Dark Sky Advocate Award

Dark Sky Advocate Award Coordinator

 

John Goss 
Contact John Goss
932 Lee Lane
Fincastle, VA 24090

 

Welcome to the Dark Sky Advocate Award! This award is unlike any other. If you have wanted to do something about a topic so important to our hobby — the loss of our dark skies due to light pollution — this is a way you can help. Here lies a great opportunity for you, as your enter the Dark Sky Advocate Award, to make a positive, dramatic impact on your community that will be long lasting and far reaching. Can you imagine any better way you can influence the future?

Introduction

Light pollution and light trespass are two subtle but pervasive problems that degrade our quality of life and destroy our enjoyment of the night skies. Too many amateur astronomers have silently witnessed the unnecessary destruction of the night, first beginning in the cities but now spreading to the remaining rural areas. We must not choose to ignore this problem.

Objectives

To become a Dark Sky Advocate, the candidate must understand the problem of light pollution. The candidate must know its causes and solutions. The candidate must realize how it affects our society in general, and amateur astronomy in particular. These objectives are achieved by the completion of various activities, some are observing related, most are not.

Eligibility

All Astronomical League members, whether they belong to a club or are individuals registered as a Member-at-Large, Patron, or Lifetime, are eligible to receive the Dark Sky Advocate Award once they meet the qualifying requirements. This award shall not be counted towards the requirements of the Master Observer Award.

Requirements

To qualify for the award, the Dark Sky Advocate candidate must accumulate at least 75 points within both the Personal Enlightenment and Public Enlightenment sections, giving a total of 150 or more points.

Dark Sky Advocate Activities List

I. Personal Enlightenment and Education

___5 points 1. Provide a copy of a local outdoor lighting ordinance. In the document, highlight where good lighting is described.

___10 points 2. Provide three photographs each of good and bad lights in your area. (A total of 6 photographs are required.) Describe why they are good or bad.

___10 points 3. Provide three photographs illustrating either the problem of glare or the solution of glare abatement (shielding).

4. Compare the views through an eyepiece under various lighting conditions. The degraded telescope views in a light polluted area dramatically affect our hobby in a very negative manner. Draw the same deep sky objects using the same telescope and eyepiece under the three lighting conditions described below. Artistic excellence is not required! Observe and draw at least one deep sky object of these five types: open cluster (preferably either M35 or M11), globular cluster (preferably either M13 or M3), planetary nebula (preferably either M27 or M57), diffuse nebula (preferably either M16 or M42), and galaxy (preferably either M31 or M81/M82). Negative sightings are acceptable. Objects should be 30º or higher in the sky and there should be no moon present. Be sure to label each of your drawings with the name of the object, the date and time observed along with the observing conditions and the observing location. Include the telescope aperture and the magnification used.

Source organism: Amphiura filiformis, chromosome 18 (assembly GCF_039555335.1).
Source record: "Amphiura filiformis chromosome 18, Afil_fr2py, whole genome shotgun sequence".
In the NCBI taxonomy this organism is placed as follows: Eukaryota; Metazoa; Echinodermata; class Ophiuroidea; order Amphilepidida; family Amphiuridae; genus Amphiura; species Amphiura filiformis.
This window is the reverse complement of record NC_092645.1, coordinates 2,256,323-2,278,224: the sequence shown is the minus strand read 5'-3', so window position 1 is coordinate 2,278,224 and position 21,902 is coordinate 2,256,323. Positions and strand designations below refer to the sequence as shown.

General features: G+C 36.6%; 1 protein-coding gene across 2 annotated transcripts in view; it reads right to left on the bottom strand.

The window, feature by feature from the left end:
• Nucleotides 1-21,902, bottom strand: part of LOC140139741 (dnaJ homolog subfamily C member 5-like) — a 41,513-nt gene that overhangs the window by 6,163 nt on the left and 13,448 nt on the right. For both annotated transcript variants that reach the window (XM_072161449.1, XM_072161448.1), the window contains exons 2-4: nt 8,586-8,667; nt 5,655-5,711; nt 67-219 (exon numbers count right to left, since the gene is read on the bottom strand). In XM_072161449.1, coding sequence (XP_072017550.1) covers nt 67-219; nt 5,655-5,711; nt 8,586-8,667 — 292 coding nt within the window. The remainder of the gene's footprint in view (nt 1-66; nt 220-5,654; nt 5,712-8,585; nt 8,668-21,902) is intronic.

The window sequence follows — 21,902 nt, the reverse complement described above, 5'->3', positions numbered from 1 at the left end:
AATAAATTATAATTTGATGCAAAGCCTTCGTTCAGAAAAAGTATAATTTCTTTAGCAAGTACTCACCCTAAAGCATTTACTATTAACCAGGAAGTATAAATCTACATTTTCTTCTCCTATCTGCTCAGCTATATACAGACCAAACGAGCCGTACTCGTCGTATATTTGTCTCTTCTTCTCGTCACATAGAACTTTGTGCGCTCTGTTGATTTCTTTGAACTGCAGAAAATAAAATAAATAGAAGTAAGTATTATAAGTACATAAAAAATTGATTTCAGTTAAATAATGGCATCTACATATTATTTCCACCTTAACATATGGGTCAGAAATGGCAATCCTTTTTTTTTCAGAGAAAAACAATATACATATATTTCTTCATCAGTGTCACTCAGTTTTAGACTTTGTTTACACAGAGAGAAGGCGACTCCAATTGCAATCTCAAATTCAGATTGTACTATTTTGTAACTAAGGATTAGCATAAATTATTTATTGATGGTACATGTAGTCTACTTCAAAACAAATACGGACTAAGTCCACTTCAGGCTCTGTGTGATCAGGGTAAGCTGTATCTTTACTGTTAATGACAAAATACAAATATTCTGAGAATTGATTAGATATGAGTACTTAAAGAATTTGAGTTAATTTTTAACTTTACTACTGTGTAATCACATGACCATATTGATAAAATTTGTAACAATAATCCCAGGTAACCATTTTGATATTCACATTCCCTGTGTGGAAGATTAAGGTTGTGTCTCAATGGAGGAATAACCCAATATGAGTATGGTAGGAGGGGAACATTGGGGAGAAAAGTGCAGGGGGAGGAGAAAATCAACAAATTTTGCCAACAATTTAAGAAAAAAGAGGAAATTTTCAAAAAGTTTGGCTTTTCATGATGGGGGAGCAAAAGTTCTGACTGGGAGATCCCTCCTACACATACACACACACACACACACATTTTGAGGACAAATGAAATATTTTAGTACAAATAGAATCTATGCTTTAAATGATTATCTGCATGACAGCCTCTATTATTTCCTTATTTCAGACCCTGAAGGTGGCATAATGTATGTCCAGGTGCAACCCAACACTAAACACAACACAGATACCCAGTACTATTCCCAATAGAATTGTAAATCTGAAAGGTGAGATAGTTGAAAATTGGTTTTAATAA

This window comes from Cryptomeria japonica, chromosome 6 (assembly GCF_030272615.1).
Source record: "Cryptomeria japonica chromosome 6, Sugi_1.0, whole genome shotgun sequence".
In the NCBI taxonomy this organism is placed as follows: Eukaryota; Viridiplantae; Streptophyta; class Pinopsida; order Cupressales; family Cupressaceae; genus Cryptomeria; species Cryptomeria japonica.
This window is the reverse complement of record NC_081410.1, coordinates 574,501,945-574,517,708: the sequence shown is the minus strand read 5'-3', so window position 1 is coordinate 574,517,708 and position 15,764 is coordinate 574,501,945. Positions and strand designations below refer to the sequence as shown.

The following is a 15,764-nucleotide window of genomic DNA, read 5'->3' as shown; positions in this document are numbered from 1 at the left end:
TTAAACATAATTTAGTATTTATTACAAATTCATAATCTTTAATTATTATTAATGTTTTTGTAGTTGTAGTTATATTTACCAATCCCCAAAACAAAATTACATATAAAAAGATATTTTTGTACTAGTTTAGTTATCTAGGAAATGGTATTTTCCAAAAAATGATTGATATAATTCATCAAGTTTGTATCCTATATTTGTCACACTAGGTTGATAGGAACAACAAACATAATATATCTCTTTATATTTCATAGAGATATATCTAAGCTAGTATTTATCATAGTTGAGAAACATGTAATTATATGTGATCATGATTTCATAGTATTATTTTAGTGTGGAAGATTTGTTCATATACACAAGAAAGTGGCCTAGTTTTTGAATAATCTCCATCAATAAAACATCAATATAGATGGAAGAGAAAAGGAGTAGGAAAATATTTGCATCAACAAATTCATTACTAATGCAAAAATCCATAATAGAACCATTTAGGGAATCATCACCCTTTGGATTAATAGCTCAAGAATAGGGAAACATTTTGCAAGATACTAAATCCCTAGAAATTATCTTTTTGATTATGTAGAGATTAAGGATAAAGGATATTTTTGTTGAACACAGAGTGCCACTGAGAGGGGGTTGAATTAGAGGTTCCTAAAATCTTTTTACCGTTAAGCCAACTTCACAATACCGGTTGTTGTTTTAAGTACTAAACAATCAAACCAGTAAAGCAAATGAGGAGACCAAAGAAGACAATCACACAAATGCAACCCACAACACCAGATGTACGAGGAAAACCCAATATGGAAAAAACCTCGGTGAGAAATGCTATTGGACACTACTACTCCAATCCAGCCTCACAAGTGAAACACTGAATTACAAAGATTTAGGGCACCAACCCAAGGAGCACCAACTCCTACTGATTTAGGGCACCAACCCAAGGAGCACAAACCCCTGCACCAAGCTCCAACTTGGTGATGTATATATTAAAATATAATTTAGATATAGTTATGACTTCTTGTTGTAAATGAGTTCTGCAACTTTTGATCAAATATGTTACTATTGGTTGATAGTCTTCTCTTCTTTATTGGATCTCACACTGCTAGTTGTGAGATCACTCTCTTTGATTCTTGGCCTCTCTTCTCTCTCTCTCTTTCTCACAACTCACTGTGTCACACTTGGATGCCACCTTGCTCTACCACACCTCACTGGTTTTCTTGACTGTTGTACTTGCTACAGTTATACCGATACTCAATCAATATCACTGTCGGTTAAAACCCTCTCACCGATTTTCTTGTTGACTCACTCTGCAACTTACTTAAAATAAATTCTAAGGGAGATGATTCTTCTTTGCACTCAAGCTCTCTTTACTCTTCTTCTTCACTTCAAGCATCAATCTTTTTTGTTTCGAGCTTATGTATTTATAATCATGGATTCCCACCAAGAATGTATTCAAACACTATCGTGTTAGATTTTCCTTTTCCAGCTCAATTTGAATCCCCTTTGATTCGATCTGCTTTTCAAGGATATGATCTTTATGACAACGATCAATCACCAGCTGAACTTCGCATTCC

___10 points i. From a light polluted area (such as a parking lot) with direct light striking the telescope.
Observing Location: _______________
Open Cluster Name: _______________
Globular Cluster Name: _______________
Planetary Nebula Name: _______________
Diffuse Nebula Name: _______________
Galaxy Name: ________________

Be sure to submit your properly labeled drawings, as requested above, of the five objects.

___10 points ii. From a “city” dark area (no direct light striking the immediate area around the telescope).
Observing Location: _______________
Open Cluster Name: _______________
Globular Cluster Name: _______________
Planetary Nebula Name: _______________
Diffuse Nebula Name: _______________
Galaxy Name: ________________

Be sure to submit your properly labeled drawings, as requested above, of the five objects.

___10 points iii. From a dark sky site that has a limiting magnitude dimmer than magnitude 5.0 (no light striking the immediate area around the telescope).
Observing Location: _______________
Open Cluster Name: _______________
Globular Cluster Name: _______________
Planetary Nebula Name: _______________
Diffuse Nebula Name: _______________
Galaxy Name: ________________

Be sure to submit your properly labeled drawings, as requested above, of the five objects.

5. Estimate the limiting magnitude from both a light polluted and a dark sky observing location. Be sure that there is no Moon in the sky and be sure to label your drawings as requested below.

___10 points i. Star Count Count and draw all the stars of either Orion or Cygnus from both light polluted and dark sky locations.
Light polluted location: ________________
Constellation: ________________
Date: __________
Time: __________
Seeing conditions: __________

Be sure to include your drawing.

Dark sky location: ________________
Constellation: ________________
Date: ________________
Time: ________________
Seeing conditions: __________

Be sure to include your drawing.

___10 points ii. Time and Day Differences Select either Orion or Cygnus and do star counts at different times of night, days of the week, and times of the year from the same observing location. Draw the stars that you see.
Observing Location:_________________________
Constellation: __________
Time: __________
Day of the week: ___________
Date: __________
Seeing conditions: __________

Be sure to include your drawing of the constellation.

Time: __________
Day of the week: __________
Date: __________
Seeing conditions: __________

Be sure to include your drawing of the constellation.